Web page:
From this picture it is refreshing to turn away, and look upon the constitution of the Church of England. The CREEDS of Tindal, Ridley, Latimer, Cranmer, Hooper, Jewel, and the rest, not a whit inferior to the German * 1 Cor. iii. 10-12.

+ See Note E.

or the Swiss divines, are all mixed, like well-tempered mortar, in the Church, which, as wise master-builders, they Re-formed upon her sure Foundation,* Jesus Christ. His Name they exalted above every name; his Word they opened to the people; and they raised the Holy Bible to be the only standard and the test of Truth, and thus to be the Tower of the British Constitution.

It must here, however, be observed, (and that with deep regret,) that notwithstanding the Church was thus reformed by the existing authorities, still, as it had been debased aforetime by existing authorities, the people, ere time sufficient had elapsed for their instruction in the true principles of the freedom with which Christ had made them free, seemed to question whether any authority was just, and in abusing their liberty for a cloak of maliciousness, they were made again to drink deeply of the cup of affliction.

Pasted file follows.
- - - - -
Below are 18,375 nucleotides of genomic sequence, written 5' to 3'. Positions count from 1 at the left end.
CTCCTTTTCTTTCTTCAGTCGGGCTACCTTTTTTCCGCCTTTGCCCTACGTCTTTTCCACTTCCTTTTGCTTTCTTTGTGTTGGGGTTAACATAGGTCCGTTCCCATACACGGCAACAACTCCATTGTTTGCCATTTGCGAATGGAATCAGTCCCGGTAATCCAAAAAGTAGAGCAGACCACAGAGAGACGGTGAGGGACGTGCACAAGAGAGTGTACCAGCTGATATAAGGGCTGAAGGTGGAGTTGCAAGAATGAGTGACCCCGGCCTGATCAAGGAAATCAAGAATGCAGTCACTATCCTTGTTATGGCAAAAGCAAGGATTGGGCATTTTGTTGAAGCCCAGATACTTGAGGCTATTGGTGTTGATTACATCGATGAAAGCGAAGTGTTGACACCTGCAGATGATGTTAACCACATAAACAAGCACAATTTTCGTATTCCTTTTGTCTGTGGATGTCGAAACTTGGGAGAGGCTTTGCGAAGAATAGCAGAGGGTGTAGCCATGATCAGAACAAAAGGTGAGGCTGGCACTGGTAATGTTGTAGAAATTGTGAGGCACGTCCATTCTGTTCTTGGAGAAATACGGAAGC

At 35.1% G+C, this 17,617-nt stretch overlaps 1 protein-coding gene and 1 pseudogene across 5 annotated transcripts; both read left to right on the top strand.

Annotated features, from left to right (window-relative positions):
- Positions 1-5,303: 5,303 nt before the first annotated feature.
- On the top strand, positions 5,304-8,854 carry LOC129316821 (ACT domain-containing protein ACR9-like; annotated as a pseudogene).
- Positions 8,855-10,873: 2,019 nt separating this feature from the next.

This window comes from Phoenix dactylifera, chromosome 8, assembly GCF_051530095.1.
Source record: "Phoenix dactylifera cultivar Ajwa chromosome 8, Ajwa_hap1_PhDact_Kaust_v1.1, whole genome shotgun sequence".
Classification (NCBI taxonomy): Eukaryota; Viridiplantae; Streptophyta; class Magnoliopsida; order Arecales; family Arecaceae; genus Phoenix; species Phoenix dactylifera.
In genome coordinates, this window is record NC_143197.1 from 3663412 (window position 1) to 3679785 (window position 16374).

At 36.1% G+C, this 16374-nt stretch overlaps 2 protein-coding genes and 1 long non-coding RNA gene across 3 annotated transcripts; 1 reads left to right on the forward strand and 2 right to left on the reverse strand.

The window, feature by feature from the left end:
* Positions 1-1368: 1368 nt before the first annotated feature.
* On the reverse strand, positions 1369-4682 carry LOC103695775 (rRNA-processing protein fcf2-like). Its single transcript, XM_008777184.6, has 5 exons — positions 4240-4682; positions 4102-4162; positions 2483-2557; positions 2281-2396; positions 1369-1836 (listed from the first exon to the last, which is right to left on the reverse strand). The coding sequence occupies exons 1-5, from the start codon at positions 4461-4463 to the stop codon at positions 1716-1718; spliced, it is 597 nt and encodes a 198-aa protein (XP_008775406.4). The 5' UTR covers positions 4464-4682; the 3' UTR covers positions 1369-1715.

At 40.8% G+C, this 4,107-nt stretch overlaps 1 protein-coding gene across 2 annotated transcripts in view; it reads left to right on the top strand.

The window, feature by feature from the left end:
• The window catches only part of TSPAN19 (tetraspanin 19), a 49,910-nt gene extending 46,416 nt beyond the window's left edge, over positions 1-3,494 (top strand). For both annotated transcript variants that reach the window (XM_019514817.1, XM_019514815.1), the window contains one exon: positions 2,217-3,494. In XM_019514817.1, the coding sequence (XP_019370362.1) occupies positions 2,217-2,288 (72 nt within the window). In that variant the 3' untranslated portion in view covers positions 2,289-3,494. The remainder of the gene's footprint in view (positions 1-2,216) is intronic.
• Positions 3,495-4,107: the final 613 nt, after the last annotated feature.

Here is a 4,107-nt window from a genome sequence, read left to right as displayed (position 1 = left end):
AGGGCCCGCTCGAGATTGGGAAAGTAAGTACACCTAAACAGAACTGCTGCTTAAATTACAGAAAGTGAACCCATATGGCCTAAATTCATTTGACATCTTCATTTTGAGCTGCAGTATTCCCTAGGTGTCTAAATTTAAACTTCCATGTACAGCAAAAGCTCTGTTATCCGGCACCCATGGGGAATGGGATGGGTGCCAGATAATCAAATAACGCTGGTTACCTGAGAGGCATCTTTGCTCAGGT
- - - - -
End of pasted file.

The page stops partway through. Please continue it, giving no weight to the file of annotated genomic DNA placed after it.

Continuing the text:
It is our happiness, as yet at least, only to look back upon the downfal of Independent Factions, which for the time, deprived the people of their liberty, and religion of the gospel. Under the mask of both, their leaders deposed their lawful Sovereign, and put him to a violent death. Just principles were then abandoned. Christianity was corrupted “by schism and hypocritical profaneness, insomuch that the Lord's Supper was for the most part discontinued; the Creed, the Lord's prayer, and the Ten Commandments, those instruments of faith, hope, and charity, were left out of the Directory.” Arbitrary orders and ordinances of the few who usurped by force of arms the title of a Parliament, were substituted for the known laws of the land; vague rules, by which the people could not shape their actions or obedience, were grievously squared to their actions, by those who had

* 1 Cor. iii. 10.